As Pat McRee showed earlier this week, humor can be a potent way to cope with the often intense emotions of cancer. But what do the experts say? Is laughter really the best medicine?
A number of scientific studies have linked laughter to positive effects on the body. For example, laughter may reduce pain, improve blood vessel function, release chemicals that relax muscles and produce feelings of pleasure, and stimulate the body's immune system. Laughter also appears to have positive effects on the mind. It may improve memory and problem-solving abilities and spur creativity.
Perhaps the greatest benefit of laughter, though, is its power to boost a person’s mood and feelings of wellbeing. Laughter can provide a sense of perspective when you are faced with challenging circumstances and help release pent-up emotions. It also may help reduce depression and anxiety and increase self-esteem, energy, resilience, and hope.
In a small study published in 2013, researchers interviewed 17 women receiving treatment for recurrent ovarian cancer about the ways they used and viewed humor related to their diagnosis. The researchers found that nearly all (14 out of 17, 82%) used humor to cope with their diagnosis, and 13 out of 17 (76%) reported it helped reduce their anxiety. In a separate study, 93% of people facing a terminal illness (316 out of the 340 patient participants) said maintaining a sense of humor at the end of life was “very important,” making it almost as important as the absence of pain.
Doctors and scientists still have many questions about laughter’s effects on people’s physical, mental, and emotional health that require further research. However, as anyone who has shared a laugh with friends and family during a potentially awkward or tense time knows, humor can lighten a mood and bring people together like nothing else. The sad truth is that many people don’t know what to say or how to act when they see someone they care about affected by cancer. However, laughter often eases that tension, allowing friends and family to be more encouraging and supportive.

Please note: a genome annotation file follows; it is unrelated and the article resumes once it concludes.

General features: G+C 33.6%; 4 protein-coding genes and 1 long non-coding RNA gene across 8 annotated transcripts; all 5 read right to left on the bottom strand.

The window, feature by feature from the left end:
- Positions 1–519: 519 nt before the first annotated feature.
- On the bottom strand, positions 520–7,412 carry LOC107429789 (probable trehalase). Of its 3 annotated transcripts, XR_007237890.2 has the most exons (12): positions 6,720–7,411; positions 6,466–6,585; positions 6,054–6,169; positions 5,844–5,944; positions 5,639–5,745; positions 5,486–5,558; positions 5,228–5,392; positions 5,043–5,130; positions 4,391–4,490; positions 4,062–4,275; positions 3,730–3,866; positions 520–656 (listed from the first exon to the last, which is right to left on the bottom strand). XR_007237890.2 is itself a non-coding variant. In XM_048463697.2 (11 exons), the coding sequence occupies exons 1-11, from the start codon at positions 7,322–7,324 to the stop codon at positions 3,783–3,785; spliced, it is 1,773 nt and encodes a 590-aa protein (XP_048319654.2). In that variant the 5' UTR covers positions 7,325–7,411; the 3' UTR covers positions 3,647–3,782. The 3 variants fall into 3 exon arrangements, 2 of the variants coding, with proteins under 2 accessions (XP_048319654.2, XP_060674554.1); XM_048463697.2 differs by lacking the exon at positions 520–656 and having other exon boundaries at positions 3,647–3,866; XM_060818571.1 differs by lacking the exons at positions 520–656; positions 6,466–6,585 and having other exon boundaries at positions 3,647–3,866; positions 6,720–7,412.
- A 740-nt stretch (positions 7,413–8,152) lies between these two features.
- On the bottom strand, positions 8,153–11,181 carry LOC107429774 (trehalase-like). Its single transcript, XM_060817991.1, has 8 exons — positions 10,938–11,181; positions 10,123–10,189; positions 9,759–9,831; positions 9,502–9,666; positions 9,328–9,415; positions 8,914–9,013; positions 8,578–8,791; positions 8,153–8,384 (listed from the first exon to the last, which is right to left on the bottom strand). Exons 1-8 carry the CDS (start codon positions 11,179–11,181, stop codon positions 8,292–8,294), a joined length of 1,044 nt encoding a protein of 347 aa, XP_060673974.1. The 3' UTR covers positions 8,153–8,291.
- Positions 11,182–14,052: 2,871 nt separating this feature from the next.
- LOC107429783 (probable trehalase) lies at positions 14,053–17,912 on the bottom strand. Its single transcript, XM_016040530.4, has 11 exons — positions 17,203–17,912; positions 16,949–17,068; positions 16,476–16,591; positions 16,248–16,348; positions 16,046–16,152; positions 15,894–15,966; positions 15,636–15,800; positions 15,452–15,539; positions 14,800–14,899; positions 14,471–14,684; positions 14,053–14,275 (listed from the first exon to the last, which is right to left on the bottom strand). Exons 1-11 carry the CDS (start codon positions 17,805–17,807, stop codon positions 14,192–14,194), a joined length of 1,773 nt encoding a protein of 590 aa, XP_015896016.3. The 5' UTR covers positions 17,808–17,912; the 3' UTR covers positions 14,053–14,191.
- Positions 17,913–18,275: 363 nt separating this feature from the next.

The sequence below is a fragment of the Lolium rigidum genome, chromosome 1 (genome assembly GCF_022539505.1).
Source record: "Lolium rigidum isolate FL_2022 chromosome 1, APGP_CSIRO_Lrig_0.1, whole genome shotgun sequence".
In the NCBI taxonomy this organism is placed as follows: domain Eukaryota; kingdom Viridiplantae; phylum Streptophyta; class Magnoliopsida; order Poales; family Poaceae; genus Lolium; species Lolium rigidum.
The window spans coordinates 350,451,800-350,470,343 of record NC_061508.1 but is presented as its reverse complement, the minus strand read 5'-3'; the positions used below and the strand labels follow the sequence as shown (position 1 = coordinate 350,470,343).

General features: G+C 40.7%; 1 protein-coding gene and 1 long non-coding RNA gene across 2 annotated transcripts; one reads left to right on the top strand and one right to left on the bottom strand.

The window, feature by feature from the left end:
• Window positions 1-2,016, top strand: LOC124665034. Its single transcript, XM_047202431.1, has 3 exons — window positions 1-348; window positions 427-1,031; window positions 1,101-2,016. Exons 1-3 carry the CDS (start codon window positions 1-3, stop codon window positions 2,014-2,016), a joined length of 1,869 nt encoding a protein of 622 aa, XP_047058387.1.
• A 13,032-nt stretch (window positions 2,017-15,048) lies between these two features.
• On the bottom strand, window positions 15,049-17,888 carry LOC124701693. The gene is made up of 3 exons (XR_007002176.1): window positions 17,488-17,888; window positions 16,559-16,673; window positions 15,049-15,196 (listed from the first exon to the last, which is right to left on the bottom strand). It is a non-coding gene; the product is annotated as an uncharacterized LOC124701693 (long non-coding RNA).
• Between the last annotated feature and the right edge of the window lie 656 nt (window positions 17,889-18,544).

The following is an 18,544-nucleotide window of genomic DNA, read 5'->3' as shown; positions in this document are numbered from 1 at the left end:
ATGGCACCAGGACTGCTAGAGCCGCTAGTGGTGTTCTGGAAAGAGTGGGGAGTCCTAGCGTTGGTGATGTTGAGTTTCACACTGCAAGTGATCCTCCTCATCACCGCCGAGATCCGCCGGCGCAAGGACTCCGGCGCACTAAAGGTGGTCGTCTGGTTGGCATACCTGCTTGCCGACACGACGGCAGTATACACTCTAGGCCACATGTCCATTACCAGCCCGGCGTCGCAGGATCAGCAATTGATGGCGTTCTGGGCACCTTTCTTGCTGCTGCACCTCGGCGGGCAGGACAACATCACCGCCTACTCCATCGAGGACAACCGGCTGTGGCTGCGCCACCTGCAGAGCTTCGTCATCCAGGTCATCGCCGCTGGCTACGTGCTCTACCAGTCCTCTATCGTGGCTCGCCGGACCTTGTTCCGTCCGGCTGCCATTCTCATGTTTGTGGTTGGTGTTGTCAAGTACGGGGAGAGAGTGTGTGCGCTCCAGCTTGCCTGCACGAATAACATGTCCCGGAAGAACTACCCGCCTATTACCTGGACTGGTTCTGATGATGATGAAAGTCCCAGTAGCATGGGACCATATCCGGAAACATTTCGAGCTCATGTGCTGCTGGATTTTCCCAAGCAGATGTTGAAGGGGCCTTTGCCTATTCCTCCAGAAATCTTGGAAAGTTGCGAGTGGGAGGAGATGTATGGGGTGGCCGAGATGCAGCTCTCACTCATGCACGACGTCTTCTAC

In addition, laughter has the power to create an important sense of familiarity and trust between people, strengthening relationships and laying a foundation for more serious discussions in the future. And this is true for friends and family as well as doctors, nurses, and other medical staff.
Of course, you won't always feel like laughing. But giving yourself permission to laugh is as important as giving yourself permission to cry. So when you do feel comfortable embracing humor, take the lead and set the tone. This will give those around you permission to laugh and relax too.
“Always find a reason to laugh. It may not add years to your life but will surely add life to your years.”— Author unknown